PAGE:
Why Blockbusters Don’t Exist

The problem with giving your audience what they want is that they don’t know what they want.

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(“Freebird!”) Were these movies produced, the rest of their running time would be more or less exactly what we’ve just seen, repeated over and over and over. When is that exhausted? Isn’t it before the film is even produced? If the audience knows they want it, it’s only because it’s something they’ve already seen.

“I like things that make me laugh.” “I like dog commercials.” “I like chimpanzees.”

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That an audience wants something is a measure not of need or desire but of imagination (lack thereof). The echo created has no resonance because what it began as was also an echo. Thought is an extension of what the body handles, what the senses sense– if a thought is entirely new, unanchored in experience, it is usually counted a sign of illness: voices in the head; alien invasion; possession. It only becomes palatable when in another’s mind, in another’s mouth. Healthy, we are synthesists, subsisting on the recycled, the regurgitated. We are assimilation machines, our mental fuels fossil too.

 

“Ideas” about what we desire are only expressions of nostalgia, a form of folding the mind in upon itself. What form does that folding in upon itself take?

Hollywood succeeded because it was narcissistic: Imagine yourself, only prettier, larger, all-powerful. You hardly need to imagine it, and the imagining of it adds nothing. When it no longer appeals, when mental blocks refuse to bust, is it because Hollywood’s technicians have miscalibrated their own sophisticated gauges? Or is it because the echoes of echoes of echoes have finally quieted?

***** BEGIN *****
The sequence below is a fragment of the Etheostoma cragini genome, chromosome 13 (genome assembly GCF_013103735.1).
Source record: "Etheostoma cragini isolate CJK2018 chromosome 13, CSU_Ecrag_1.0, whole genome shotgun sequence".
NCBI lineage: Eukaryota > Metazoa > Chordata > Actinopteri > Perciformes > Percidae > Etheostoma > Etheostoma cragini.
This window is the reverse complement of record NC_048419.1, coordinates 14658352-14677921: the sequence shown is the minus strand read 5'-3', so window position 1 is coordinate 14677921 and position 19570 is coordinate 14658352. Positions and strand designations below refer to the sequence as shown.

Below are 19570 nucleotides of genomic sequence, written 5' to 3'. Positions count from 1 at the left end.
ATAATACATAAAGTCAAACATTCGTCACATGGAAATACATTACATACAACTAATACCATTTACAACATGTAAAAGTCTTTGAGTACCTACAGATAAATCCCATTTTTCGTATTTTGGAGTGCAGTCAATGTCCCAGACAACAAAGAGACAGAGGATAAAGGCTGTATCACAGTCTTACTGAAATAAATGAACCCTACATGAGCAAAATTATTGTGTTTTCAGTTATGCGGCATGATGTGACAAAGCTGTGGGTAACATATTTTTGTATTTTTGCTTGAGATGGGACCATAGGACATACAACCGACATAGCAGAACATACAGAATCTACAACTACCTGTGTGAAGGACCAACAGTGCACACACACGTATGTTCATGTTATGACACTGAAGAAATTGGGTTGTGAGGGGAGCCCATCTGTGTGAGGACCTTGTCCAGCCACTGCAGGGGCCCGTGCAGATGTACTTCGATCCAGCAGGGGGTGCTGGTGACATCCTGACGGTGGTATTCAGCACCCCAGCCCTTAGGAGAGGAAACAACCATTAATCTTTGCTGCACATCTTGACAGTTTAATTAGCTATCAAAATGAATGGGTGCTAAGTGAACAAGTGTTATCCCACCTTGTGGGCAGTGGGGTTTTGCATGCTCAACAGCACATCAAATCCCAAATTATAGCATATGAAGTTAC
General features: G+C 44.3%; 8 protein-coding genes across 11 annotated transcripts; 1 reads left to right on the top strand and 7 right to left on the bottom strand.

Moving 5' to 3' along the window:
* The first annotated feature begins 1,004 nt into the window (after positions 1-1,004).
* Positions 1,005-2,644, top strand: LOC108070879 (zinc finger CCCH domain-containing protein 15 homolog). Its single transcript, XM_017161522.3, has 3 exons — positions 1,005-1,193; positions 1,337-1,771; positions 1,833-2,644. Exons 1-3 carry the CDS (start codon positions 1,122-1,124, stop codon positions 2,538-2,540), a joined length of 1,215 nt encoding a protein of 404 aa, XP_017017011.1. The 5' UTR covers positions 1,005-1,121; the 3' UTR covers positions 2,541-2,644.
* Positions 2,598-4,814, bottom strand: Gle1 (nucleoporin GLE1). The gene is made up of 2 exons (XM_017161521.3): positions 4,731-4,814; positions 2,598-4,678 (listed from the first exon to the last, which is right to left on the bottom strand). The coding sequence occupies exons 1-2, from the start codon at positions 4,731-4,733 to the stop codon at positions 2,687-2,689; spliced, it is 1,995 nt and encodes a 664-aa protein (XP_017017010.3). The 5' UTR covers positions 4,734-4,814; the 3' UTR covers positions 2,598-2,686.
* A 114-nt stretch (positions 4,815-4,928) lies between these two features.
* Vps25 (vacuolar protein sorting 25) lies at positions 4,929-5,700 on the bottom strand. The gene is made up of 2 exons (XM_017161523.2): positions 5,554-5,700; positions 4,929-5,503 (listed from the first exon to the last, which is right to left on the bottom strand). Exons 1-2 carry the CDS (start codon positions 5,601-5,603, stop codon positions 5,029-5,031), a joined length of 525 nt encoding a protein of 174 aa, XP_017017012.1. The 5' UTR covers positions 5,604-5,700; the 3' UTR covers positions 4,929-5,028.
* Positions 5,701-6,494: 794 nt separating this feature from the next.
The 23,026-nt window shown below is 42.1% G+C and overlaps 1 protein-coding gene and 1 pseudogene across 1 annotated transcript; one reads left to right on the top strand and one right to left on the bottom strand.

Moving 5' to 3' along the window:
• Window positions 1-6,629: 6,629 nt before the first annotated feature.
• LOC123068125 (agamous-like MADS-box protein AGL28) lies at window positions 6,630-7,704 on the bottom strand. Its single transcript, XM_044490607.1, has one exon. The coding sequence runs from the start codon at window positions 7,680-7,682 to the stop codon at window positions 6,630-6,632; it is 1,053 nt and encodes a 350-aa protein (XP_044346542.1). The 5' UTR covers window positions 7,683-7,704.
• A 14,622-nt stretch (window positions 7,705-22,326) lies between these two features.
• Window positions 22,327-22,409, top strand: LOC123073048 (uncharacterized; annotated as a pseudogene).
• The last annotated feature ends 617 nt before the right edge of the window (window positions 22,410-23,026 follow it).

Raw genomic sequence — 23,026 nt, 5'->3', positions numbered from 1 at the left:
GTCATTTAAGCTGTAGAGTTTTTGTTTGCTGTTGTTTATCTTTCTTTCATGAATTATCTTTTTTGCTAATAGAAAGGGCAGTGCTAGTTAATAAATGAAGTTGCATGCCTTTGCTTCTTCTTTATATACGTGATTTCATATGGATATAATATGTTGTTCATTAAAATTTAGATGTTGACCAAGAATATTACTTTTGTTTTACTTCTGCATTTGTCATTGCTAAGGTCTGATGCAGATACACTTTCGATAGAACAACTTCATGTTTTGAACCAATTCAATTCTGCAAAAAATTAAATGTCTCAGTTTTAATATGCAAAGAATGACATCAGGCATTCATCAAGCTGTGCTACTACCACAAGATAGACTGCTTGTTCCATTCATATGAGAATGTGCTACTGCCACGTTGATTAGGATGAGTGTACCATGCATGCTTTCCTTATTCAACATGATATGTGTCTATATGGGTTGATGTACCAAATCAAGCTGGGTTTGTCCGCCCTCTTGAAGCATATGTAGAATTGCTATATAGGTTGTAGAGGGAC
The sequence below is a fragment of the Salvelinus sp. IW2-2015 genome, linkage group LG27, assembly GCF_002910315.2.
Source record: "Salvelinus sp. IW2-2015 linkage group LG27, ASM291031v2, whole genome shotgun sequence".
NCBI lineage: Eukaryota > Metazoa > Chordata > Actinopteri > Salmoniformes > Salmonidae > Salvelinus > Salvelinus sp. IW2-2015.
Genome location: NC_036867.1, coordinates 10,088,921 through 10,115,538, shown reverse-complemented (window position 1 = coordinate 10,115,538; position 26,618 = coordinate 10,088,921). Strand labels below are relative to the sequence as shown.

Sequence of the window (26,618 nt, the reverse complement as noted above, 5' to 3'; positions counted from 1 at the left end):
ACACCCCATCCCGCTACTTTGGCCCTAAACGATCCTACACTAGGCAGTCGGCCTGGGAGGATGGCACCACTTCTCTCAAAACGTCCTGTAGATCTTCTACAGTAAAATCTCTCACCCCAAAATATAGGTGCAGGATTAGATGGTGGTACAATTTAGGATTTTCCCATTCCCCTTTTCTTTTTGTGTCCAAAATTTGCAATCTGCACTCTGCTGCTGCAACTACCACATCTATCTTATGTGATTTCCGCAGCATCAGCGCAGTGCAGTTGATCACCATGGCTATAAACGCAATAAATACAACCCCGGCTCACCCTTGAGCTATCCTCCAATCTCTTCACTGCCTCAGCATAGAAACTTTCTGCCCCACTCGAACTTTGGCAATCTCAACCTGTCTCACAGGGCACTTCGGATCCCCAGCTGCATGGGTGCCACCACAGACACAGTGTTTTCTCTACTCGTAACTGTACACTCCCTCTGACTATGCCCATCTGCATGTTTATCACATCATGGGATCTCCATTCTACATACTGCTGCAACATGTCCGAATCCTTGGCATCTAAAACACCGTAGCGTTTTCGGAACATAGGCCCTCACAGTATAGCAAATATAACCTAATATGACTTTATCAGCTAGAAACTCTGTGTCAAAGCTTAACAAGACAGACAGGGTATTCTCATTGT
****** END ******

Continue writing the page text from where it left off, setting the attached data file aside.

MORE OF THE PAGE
Is it all elegy? I am interested in failure. “Interest” is a mild expression for that emotion– I am fascinated by failure. Mine is not the bully’s delight, though; it is not the cultist’s cultivated obscurantism, either. I consider myself a humanist. Failure is an evolutionary technology. Success is conservative, reactionary. It advances us not at all.

[What is wanted here, at the end of this introduction, is a conclusion. It is practically demanded. But is also therefore imaginable. For me, failure always seems to come from providing the wrong conclusion, not from failure to provide a

One thought on “Why Blockbusters Don’t Exist

  1. Gabe, this is a great post. Hollywood gives us what we want, but I think the best films (and books) give us the things we had no idea we wanted, could never have imagined wanting. Just like the crux of humor is surprise, so is the crux of delight, of love, of the creative mind. (Funny you wrote this when you did–I just wrote a post about crappy Hollywood films and stories and was sort of thinking along the same lines, albeit less philosophically and with a somewhat artificial conclusion.)

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